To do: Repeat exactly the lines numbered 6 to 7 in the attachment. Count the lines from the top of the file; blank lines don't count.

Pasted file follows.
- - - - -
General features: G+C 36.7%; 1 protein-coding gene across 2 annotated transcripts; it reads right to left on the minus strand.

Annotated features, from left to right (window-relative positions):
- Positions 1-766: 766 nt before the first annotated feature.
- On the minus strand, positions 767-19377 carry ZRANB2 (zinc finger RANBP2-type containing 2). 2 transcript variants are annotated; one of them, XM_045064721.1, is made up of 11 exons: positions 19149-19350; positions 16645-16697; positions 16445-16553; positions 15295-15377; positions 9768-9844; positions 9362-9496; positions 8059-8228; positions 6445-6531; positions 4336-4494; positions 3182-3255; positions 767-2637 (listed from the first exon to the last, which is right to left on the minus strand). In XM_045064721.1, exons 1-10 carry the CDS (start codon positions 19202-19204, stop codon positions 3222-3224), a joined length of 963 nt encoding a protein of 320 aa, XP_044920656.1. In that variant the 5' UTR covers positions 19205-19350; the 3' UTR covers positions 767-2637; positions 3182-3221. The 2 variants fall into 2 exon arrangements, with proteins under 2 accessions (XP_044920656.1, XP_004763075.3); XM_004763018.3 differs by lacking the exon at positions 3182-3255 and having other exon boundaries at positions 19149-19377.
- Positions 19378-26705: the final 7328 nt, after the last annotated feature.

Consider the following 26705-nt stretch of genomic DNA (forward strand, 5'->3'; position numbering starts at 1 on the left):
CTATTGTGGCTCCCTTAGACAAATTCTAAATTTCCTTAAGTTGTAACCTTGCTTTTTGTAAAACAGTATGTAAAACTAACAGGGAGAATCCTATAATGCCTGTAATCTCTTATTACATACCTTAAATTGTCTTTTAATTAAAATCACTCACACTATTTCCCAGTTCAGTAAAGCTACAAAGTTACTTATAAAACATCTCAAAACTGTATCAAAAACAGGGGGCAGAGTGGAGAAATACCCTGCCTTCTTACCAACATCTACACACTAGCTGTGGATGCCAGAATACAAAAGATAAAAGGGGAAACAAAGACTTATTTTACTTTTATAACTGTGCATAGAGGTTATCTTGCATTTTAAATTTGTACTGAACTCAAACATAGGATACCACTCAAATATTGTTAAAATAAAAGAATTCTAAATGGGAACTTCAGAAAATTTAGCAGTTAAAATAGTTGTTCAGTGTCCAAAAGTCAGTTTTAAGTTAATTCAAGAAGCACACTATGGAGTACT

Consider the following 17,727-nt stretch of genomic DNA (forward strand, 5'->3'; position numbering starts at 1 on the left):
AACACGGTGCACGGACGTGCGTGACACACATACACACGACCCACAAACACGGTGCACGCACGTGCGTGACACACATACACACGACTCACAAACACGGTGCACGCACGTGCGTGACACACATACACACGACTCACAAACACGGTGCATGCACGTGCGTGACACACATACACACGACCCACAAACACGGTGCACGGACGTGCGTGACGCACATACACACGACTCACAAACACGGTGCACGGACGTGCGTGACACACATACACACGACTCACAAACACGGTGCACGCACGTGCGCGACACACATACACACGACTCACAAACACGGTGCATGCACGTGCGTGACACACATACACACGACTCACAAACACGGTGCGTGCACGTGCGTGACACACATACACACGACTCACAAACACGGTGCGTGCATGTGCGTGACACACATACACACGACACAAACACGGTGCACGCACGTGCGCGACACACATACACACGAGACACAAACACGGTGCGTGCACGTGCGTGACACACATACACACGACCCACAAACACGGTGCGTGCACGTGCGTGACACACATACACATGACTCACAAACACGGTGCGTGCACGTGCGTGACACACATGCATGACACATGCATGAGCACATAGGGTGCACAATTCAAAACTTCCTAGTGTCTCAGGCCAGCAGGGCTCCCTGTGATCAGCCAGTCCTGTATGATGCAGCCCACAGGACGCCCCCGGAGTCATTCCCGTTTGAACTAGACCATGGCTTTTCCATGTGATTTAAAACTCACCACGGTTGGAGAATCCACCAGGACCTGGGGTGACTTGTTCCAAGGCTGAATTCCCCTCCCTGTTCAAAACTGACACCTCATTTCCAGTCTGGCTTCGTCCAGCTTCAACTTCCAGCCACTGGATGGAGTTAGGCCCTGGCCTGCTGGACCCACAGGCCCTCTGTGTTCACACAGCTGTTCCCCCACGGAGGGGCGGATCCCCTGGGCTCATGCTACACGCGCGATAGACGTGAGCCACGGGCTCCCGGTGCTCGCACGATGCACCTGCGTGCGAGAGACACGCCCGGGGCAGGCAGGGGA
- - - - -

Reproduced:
Consider the following 26705-nt stretch of genomic DNA (forward strand, 5'->3'; position numbering starts at 1 on the left):
CTATTGTGGCTCCCTTAGACAAATTCTAAATTTCCTTAAGTTGTAACCTTGCTTTTTGTAAAACAGTATGTAAAACTAACAGGGAGAATCCTATAATGCCTGTAATCTCTTATTACATACCTTAAATTGTCTTTTAATTAAAATCACTCACACTATTTCCCAGTTCAGTAAAGCTACAAAGTTACTTATAAAACATCTCAAAACTGTATCAAAAACAGGGGGCAGAGTGGAGAAATACCCTGCCTTCTTACCAACATCTACACACTAGCTGTGGATGCCAGAATACAAAAGATAAAAGGGGAAACAAAGACTTATTTTACTTTTATAACTGTGCATAGAGGTTATCTTGCATTTTAAATTTGTACTGAACTCAAACATAGGATACCACTCAAATATTGTTAAAATAAAAGAATTCTAAATGGGAACTTCAGAAAATTTAGCAGTTAAAATAGTTGTTCAGTGTCCAAAAGTCAGTTTTAAGTTAATTCAAGAAGCACACTATGGAGTACT